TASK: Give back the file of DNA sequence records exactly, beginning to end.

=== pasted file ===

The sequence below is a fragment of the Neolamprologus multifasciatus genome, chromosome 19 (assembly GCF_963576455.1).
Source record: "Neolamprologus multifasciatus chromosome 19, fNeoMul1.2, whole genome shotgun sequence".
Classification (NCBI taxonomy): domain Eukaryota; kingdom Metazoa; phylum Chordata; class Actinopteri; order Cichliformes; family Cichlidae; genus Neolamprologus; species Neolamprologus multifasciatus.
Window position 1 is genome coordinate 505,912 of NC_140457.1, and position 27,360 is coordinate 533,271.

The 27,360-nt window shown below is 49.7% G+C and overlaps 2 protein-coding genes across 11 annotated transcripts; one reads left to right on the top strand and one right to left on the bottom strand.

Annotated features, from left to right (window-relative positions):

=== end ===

The sequence below is a fragment of the Neolamprologus multifasciatus genome, chromosome 19 (assembly GCF_963576455.1).
Source record: "Neolamprologus multifasciatus chromosome 19, fNeoMul1.2, whole genome shotgun sequence".
Classification (NCBI taxonomy): domain Eukaryota; kingdom Metazoa; phylum Chordata; class Actinopteri; order Cichliformes; family Cichlidae; genus Neolamprologus; species Neolamprologus multifasciatus.
Window position 1 is genome coordinate 505,912 of NC_140457.1, and position 27,360 is coordinate 533,271.

The 27,360-nt window shown below is 49.7% G+C and overlaps 2 protein-coding genes across 11 annotated transcripts; one reads left to right on the top strand and one right to left on the bottom strand.

Annotated features, from left to right (window-relative positions):